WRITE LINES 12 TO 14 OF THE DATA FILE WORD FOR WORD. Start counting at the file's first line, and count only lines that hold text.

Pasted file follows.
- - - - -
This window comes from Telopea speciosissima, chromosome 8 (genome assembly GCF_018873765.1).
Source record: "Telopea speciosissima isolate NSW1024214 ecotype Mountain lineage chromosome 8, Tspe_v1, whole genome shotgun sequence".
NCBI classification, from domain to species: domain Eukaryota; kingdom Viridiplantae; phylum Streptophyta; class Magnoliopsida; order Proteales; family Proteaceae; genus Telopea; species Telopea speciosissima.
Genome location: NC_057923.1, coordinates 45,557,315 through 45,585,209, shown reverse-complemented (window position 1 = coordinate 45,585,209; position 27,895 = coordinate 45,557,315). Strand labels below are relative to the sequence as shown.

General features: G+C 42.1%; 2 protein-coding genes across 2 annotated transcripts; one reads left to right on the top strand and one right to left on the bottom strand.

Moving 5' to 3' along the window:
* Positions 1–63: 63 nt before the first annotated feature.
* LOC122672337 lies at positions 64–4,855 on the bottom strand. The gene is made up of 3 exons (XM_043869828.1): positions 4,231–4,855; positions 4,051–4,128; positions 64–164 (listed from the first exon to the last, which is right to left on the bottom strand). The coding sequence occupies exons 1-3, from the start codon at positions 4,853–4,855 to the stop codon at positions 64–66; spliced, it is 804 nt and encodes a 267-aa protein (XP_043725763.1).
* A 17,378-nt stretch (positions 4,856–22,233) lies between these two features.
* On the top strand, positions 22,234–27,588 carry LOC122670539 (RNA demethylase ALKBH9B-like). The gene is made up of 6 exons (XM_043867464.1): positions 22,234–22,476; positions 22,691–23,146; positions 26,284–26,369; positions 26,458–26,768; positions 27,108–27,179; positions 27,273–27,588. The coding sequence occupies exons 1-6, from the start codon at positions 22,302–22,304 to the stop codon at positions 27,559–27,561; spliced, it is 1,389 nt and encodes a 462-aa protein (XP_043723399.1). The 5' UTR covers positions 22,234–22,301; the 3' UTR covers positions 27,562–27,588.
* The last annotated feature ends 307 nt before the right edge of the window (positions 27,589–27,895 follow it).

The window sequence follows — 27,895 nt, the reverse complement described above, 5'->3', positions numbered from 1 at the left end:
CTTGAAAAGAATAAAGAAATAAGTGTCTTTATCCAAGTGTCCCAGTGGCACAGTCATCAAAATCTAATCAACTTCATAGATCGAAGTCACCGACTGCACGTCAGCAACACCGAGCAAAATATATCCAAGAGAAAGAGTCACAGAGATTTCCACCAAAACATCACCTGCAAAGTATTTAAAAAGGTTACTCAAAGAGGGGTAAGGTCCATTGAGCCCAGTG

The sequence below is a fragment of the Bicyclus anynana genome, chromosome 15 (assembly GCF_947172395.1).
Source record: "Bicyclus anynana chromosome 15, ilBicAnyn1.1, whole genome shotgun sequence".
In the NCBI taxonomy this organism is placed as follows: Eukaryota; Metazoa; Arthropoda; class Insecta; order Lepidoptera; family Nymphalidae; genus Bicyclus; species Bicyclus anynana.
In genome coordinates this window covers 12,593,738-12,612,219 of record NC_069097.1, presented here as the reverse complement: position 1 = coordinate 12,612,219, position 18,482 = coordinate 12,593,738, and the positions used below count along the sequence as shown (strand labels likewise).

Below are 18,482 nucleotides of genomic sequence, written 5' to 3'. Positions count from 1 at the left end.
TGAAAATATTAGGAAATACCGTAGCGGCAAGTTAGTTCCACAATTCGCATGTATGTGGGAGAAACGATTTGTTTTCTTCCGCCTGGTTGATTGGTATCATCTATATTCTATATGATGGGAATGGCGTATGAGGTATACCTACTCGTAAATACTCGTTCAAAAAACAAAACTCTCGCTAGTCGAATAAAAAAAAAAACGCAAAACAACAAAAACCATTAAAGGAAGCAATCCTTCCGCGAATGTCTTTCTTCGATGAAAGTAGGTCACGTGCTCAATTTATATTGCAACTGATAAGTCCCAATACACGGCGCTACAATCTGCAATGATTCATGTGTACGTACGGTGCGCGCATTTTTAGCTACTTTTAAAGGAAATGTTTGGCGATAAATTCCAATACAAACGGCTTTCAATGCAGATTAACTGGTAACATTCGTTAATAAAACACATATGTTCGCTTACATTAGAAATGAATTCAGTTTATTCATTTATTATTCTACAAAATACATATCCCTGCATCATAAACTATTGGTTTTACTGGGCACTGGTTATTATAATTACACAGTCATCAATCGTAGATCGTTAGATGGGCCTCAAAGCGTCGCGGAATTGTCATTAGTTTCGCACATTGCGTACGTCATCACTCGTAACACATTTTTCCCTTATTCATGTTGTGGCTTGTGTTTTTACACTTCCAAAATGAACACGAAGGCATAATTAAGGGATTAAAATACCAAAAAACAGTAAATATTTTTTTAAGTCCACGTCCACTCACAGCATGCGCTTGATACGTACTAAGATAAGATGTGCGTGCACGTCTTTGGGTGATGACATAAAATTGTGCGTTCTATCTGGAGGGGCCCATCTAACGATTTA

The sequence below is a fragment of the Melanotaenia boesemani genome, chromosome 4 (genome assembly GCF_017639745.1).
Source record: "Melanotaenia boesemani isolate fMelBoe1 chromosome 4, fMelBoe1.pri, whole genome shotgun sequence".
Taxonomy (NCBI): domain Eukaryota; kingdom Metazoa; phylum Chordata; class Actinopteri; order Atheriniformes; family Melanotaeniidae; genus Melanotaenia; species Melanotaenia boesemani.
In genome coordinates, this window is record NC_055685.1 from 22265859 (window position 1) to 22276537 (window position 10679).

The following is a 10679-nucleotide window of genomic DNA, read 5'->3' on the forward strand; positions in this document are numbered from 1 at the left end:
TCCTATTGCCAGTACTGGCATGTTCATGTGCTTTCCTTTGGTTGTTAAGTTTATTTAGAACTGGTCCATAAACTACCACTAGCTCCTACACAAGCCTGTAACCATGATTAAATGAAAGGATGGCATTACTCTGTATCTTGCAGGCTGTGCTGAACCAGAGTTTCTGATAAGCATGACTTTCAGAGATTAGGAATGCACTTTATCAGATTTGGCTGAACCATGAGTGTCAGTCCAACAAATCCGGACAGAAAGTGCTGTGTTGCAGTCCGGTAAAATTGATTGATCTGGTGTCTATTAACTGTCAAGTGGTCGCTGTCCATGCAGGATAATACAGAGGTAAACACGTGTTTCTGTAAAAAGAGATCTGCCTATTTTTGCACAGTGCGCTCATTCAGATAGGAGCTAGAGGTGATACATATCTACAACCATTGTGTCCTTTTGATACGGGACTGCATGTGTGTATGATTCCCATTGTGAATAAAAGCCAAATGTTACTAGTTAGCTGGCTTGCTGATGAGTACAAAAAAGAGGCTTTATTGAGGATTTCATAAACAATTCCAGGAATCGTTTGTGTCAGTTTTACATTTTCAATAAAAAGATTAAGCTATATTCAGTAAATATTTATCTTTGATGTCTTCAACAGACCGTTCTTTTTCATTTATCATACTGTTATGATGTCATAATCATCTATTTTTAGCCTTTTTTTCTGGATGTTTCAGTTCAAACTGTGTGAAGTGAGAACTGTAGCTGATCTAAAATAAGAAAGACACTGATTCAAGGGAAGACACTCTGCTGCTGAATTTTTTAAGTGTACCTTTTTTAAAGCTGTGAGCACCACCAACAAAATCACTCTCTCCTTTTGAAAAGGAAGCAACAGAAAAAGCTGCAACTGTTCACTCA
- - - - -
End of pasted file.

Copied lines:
The window sequence follows — 27,895 nt, the reverse complement described above, 5'->3', positions numbered from 1 at the left end:
CTTGAAAAGAATAAAGAAATAAGTGTCTTTATCCAAGTGTCCCAGTGGCACAGTCATCAAAATCTAATCAACTTCATAGATCGAAGTCACCGACTGCACGTCAGCAACACCGAGCAAAATATATCCAAGAGAAAGAGTCACAGAGATTTCCACCAAAACATCACCTGCAAAGTATTTAAAAAGGTTACTCAAAGAGGGGTAAGGTCCATTGAGCCCAGTG

The sequence below is a fragment of the Bicyclus anynana genome, chromosome 15 (assembly GCF_947172395.1).